The UK has always been very reluctant as well to improve the European Defence Agency’s (EDA) budget (Biscop, 2016: 441). The EDA budget is mostly used to finance common defence research projects within EU Member States. Why the British always opposed a budget increase for EDA can be once again explained by their refusal to let the EU put NATO in the shade. Once out, the UK will no longer be able to block an EDA budget increase. Of course, it will also no longer contribute to it neither, which could be problematic if other Member States don’t show enough willingness to replace the British position as the EU’s top defence power. The UK is the third of the participating Member States providing the most to the EDA budget, after Germany (6.4 million Euros) and France (4.7 million Euros) with its 4.6 million Euros contributions in the year 2015, which represents less than 16% of EDA’s total budget (EDA, 2016b: 29). Giving the EDA adequate financial means would be the first step towards a much more integrated defence cooperation. Indeed, if the EDA was able to launch concrete pilot projects and therefore to propose realistic investments by illustrating the necessity of spending commonly on such projects, integration in defence would come at a much more rapid pace. As of now, EDA’s failure can be partly explained by its lack of funds and therefore it does not have the necessary means to propose the projects the EU defence actually needs (see Biscop, 2016: 441-442).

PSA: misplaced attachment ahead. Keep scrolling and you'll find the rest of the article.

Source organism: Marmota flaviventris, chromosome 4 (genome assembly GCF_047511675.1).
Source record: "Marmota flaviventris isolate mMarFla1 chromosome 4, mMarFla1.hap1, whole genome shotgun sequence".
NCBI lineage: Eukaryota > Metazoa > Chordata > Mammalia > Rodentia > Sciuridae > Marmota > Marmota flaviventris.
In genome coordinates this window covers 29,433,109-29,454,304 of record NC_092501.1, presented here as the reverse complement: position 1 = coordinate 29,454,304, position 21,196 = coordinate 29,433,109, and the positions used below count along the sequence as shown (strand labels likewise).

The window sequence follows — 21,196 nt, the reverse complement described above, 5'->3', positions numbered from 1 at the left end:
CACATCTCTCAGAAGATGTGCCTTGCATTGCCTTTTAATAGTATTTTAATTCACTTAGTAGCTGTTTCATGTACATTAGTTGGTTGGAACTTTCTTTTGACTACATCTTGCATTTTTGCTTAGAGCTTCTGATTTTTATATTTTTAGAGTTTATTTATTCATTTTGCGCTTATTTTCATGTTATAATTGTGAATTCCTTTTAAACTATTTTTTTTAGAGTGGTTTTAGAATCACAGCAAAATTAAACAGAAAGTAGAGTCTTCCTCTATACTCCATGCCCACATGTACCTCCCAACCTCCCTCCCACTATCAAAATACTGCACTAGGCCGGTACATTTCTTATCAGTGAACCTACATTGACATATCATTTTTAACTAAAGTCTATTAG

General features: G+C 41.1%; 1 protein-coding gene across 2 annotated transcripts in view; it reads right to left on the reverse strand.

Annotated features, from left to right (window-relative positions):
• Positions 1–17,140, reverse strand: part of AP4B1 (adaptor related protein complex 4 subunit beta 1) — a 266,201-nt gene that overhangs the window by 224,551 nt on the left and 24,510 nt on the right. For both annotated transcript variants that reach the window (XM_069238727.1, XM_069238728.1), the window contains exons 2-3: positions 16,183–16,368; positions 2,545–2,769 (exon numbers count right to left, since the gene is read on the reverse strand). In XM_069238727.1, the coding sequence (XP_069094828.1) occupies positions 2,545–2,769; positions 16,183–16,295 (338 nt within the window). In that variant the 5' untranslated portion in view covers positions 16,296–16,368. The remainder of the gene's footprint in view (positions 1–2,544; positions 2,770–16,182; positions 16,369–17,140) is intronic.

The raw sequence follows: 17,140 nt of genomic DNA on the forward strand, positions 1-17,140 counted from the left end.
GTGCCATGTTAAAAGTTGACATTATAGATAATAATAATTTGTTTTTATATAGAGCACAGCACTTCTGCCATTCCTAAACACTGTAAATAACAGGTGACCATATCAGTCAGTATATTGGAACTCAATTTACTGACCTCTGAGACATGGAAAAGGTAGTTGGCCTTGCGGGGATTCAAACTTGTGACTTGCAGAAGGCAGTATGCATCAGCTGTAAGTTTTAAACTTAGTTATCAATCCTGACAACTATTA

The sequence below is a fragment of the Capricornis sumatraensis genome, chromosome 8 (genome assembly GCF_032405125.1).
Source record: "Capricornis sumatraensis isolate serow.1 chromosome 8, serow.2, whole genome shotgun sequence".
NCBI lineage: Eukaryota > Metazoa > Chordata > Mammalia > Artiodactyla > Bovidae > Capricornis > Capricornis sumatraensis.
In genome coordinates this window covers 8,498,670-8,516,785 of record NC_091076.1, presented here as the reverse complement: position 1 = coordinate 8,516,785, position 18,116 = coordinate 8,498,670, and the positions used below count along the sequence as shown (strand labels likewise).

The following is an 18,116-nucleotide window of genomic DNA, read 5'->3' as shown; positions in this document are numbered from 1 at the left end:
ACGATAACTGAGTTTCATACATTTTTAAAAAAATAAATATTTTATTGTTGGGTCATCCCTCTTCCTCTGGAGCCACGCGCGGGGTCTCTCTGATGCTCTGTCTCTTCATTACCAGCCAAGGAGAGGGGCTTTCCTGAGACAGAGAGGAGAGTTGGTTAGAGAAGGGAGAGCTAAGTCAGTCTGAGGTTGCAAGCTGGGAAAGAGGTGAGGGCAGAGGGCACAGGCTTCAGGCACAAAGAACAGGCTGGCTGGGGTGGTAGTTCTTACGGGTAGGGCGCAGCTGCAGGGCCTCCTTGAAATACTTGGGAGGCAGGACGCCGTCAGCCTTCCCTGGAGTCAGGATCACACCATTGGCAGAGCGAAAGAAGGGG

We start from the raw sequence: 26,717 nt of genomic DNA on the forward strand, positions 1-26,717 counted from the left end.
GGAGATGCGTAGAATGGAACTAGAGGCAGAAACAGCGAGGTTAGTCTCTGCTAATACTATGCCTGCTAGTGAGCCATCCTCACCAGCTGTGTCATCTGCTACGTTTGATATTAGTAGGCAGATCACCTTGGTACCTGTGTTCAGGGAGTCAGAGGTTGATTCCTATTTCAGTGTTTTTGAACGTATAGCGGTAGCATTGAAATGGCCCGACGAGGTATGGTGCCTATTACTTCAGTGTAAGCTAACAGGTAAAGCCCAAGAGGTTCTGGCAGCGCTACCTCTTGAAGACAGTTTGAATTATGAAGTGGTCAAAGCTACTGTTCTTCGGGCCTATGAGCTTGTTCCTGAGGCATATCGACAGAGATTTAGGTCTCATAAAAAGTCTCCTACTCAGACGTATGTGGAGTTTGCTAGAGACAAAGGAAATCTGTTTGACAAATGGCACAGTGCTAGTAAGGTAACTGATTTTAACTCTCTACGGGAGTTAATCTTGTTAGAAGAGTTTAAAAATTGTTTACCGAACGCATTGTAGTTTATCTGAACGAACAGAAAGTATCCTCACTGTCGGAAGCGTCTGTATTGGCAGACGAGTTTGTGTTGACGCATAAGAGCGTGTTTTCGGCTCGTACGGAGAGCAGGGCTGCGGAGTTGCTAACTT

Will other Member States replace the UK in its reluctance?

Many countries have been profiting from UK reluctance, as they shared the same position on European defence but did not have to show it to other EU partners and could simply wait for the UK to veto every single project. In particular, Central and Eastern European countries have for long considered NATO as being the most adequate and most legitimate actor to ensure their security against the Russian threat. Indeed, they identify behind NATO the US forces and the “umbrella of protection” it provides for such countries. The reason for advocating against the EU becoming always more involved in security and defence matters was that this could irritate NATO and the US, which could then as a response decide to step back from the European security scene.

As most Central and European countries did not believe the EU could replace NATO entirely they preferred to let the UK slow down if not completely stop the few European countries willing to integrate more in that direction. It is very questionable how such countries will position themselves on defence integration without being able to hide behind the UK’s strong stance. One could have imagined that one of them, probably Poland, could have taken over UK’s role and would have engaged more strongly against any action that could be understood as a threat to NATO’s influence. However, with Donald Trump’s elections, and his position on defence matters and an always more threatening Russia, such countries may very well decide to take the plunge and fully commit to bring forward a common European defence. The threat of a Russian invasion without any intervention from the US against it will definitely be an incentive strong enough for Central European countries to turn towards a real European security and defence force. Indeed, “Poland [already] broke with its former image of a NATO-centric, ‘Atlanticist’ nation, stirring controversy within the EU and drawing public attention to the problem of the Union’s seemingly declining global influence” (Terlikowski, 2013: 27).